This concert was the end of the Spring Season, and it is now time to turn our thoughts and expectations to the coming fall season. As always special thanks should go to the staff and volunteers that make the series possible and we also need to thank the new sponsors Overtime Beer Works.
Gordie Tentrees at Centre 64 in Kimberley, Saturday November 28, 2021, 8pm
In this day and age performers like Gordie Tentrees are labelled as Singer / Song writers. In Gordie’s case that is true but it is not the whole story. Singer / Song writers can run the whole gamut from trivial pop music through the most esoteric music possible. In a different era Gordie would have been labelled simply as a “Folk Singer” but these days that is a rather a quaint label to hang on an artist. When was the last time you saw “Folk Singer” given any promotional prominence? Never-the-less, that’s what Gordie is, an honest-to-goodness folk singer and storyteller in the tradition of Woody Gutherie (without the prewar politics), Pete Seeger (without the banjo), John Prine (without the twang) and, closer to home, the Canadians Freddie Eaglesmith and David Francy. With these masters the story is the thing and in Gordie’s case the songs are slices of life polished to a gem like luster to enhance the story.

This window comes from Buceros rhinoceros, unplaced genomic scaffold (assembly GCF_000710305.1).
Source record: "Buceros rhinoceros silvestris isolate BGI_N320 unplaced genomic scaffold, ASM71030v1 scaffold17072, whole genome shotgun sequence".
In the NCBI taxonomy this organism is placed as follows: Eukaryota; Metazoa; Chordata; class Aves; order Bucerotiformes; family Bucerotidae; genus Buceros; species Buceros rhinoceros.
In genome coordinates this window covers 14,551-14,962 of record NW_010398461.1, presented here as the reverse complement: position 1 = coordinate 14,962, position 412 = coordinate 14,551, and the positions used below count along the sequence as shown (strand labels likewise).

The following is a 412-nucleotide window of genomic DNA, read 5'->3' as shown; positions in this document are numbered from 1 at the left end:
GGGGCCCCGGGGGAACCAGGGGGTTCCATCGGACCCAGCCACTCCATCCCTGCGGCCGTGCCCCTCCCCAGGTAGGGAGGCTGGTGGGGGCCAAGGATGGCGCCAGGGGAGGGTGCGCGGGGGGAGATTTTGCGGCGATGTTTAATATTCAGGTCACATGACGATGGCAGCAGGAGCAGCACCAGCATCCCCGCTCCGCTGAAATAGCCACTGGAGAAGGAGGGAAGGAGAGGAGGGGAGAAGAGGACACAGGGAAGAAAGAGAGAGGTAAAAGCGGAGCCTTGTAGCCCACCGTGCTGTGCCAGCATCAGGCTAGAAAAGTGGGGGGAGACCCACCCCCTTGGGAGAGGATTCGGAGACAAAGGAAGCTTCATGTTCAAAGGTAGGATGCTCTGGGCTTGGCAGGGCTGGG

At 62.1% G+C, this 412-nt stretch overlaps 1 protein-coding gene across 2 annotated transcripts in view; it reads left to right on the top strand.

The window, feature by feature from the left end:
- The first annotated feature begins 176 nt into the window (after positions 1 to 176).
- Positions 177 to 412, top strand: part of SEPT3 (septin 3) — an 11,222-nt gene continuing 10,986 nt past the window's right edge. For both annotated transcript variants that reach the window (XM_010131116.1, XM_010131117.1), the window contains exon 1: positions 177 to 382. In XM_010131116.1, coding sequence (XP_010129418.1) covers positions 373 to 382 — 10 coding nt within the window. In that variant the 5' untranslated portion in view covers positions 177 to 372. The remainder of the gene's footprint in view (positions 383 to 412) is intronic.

Gordie Tentrees (vocal, guitar, harmonica, Dobro, foot tambourine and stomp box) was accompanied by his side kick, the “icon of the Yukon”, Bob Hamilton on pedal steel guitar, mandolin and arc top guitar. They traveled down from Whitehorse in the Yukon to do a string of twelve performances and, despite the horrendous weather, torrential rains, floods, wash outs and road closures they made it all the way through to Kimberley for the gig on Saturday November 28, 2021. The next day they headed off to Calgary for the long trip back up north to their home base in Whitehorse. That is a lot of kilometers to traverse to play twelve gigs in venues governed by strict Covid rules.
The show opened with some nice, gentle pedal steel guitar on the song Wind Walker. For the next hour and a half the audience was treated to a plethora of stories and songs that touched on Far Away Friends, Ring Speed (experiences as a boxer), Bye Gone Days (a desire to rewrite Canadian history), Craft Beards and Man Buns (dubious man fashions), Less is More (you don’t have to be a deadbeat dad), a Tlingit song and lots of stories culled from and interesting life that started in Bancroft, Ontario before heading across Canada and the world. Along the way he spent time in New Zealand and Western Australia and in one of my favorite places – Byron Bay, New South Wales.